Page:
The Femmebots @91 Broadway is a story about a gang of female robots living in Williamsburg, Brooklyn in the year 2019. The latest prototype of The Femmebots is in the works now that we’re officially funded, after raising $9,329 on Kickstarter.
The ultimate plan is to submit the final product to the Tribeca Film Institute in October 2017. Why Tribeca? We feel the founders of Tribeca will see the relevance and impact of this story since the inception of their mission. We also hope the Institute will be a place where we can polish up the stories, animations and concepts for submission to Amazon, Netflix and Hulu.
Mamita, played by Clara Ibarra
A traditional Puerto Rican mother of 10 children, “Mamita” works in a textile factory and attends La Luz del Mundo, a Pentecostal church, at least 5 days a week. She is strict with her daughters to keep them “pure” in a city of sin. They are required to iron their brothers’ clothes, cook, clean and look after the smaller children in the family.
Sofia, played by Sofia Herrero
Sofia is the fifth, rebellious daughter of Mamita. She ignores the rules of Mamita and the church in favor of the more modern values of the 1960s of free love and individual expression…but when she is 19, she falls in love with Ricky and subscribes to tradition when she marries and settles down into role of housewife and mother.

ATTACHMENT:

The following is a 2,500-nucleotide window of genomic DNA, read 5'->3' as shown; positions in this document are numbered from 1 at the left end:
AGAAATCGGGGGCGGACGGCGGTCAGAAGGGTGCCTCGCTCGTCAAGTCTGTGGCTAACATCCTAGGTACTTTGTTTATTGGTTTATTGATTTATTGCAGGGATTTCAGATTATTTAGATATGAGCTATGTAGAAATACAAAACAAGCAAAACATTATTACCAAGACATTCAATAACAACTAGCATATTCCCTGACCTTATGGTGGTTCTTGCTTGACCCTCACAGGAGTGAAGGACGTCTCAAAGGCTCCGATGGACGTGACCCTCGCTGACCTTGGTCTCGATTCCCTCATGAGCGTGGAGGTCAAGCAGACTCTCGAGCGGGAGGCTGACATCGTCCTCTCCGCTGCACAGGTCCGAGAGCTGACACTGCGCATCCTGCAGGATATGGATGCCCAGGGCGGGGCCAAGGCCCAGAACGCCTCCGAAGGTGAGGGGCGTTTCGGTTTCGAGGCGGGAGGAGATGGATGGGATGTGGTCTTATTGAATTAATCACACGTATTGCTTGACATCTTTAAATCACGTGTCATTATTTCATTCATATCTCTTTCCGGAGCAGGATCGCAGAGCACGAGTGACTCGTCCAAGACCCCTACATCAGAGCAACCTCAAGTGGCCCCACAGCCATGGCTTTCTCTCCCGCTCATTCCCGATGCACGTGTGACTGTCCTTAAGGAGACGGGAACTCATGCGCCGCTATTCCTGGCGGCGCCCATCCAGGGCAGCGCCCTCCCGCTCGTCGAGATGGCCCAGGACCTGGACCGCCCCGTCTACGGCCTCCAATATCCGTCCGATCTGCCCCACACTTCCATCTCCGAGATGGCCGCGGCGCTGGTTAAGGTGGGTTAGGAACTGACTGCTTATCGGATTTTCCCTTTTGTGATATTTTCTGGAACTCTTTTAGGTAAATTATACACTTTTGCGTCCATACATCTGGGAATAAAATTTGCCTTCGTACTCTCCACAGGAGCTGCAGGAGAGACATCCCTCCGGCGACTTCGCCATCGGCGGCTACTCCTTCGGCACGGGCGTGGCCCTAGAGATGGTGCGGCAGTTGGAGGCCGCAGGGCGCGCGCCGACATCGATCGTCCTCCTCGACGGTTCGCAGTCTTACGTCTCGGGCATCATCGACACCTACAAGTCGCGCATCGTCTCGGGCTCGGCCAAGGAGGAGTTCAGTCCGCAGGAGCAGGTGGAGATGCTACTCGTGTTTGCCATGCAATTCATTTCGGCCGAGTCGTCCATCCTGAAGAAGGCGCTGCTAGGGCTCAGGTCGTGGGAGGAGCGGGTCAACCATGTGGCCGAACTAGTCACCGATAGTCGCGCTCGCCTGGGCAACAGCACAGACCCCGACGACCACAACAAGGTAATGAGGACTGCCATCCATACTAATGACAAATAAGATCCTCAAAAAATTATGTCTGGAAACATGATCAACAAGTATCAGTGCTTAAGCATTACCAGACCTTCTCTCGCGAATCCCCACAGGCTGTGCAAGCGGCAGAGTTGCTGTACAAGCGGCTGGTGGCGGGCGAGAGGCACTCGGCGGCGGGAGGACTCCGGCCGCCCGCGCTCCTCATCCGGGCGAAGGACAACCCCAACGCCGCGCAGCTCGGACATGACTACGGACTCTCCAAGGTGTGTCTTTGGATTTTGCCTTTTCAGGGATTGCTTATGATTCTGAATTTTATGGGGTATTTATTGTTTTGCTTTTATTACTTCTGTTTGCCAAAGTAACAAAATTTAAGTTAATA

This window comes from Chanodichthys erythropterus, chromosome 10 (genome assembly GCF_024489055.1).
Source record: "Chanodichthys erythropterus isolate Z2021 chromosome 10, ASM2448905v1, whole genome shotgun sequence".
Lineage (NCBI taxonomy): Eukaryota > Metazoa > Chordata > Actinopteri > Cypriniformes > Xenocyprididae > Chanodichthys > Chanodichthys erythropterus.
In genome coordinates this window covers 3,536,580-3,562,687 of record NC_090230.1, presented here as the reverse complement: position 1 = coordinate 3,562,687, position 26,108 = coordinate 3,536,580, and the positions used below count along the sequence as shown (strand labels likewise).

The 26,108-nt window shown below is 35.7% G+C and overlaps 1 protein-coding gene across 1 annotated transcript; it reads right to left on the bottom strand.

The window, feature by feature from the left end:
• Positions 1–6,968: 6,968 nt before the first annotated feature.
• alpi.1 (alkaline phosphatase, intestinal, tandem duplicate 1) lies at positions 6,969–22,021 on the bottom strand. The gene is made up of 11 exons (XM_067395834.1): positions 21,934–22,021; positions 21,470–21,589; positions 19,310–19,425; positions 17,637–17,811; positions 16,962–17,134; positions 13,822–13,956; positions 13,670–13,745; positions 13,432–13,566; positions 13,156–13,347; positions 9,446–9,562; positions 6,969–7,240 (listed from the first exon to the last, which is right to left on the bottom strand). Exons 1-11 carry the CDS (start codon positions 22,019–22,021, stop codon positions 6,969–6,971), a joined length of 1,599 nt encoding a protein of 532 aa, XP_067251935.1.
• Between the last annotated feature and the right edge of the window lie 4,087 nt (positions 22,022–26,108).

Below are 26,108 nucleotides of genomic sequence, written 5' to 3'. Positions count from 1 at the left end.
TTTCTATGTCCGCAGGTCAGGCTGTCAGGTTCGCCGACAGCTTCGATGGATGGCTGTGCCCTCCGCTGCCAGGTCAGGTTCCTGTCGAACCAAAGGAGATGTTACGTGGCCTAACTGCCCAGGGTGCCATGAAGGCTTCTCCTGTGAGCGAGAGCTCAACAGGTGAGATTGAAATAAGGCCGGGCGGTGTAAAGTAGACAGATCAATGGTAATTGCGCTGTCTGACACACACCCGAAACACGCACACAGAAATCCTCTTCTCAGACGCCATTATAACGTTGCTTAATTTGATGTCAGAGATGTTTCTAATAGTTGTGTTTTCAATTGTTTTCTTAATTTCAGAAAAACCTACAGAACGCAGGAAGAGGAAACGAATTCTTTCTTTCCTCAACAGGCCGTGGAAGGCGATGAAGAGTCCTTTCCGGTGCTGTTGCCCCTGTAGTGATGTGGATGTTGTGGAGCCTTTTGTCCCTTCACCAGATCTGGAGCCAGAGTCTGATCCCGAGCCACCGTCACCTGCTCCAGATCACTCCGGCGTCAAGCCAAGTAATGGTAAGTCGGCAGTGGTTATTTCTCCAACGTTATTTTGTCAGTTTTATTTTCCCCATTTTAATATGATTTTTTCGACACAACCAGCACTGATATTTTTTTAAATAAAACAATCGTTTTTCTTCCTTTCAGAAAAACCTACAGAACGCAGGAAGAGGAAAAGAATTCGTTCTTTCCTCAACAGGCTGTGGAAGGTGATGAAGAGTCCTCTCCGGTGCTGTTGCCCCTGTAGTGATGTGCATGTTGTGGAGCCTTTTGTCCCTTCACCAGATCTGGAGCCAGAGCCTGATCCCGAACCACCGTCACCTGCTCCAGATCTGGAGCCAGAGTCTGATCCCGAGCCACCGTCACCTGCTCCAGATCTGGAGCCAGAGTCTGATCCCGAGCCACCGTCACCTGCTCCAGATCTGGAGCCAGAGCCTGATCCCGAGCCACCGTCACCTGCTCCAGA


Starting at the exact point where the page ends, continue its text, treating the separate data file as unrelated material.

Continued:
The Femmebots, played by themselves
Sofia’s daughter, who remains un-named, wants nothing to do with the traditions of women. She attends college and joins a group of Femmebots, who take the messages of the 1960s to the next level in the 21st century. They change jobs and boyfriends and cities as frequently as their fashion…until one day, they dream of finding true love and creating a more traditional lifestyle, just like mom. But is tradition possible in an age of endless choices and adversity to commitment?
Ricky, played by Russell Morse
Ricky is in love with Sofia but he has a secret. He hollers at Sofia’s window until she comes down.
Traditionally a haven for Hassidic Jews, Williamsburg becomes a new haven for the Puerto Rican diaspora in the 1940s and then a haven for hipsters in the 21st century. While there are many differences among the Jewish, Puerto Rican and Hipster cultures, the legalism of their respective religions is the glue of their communities.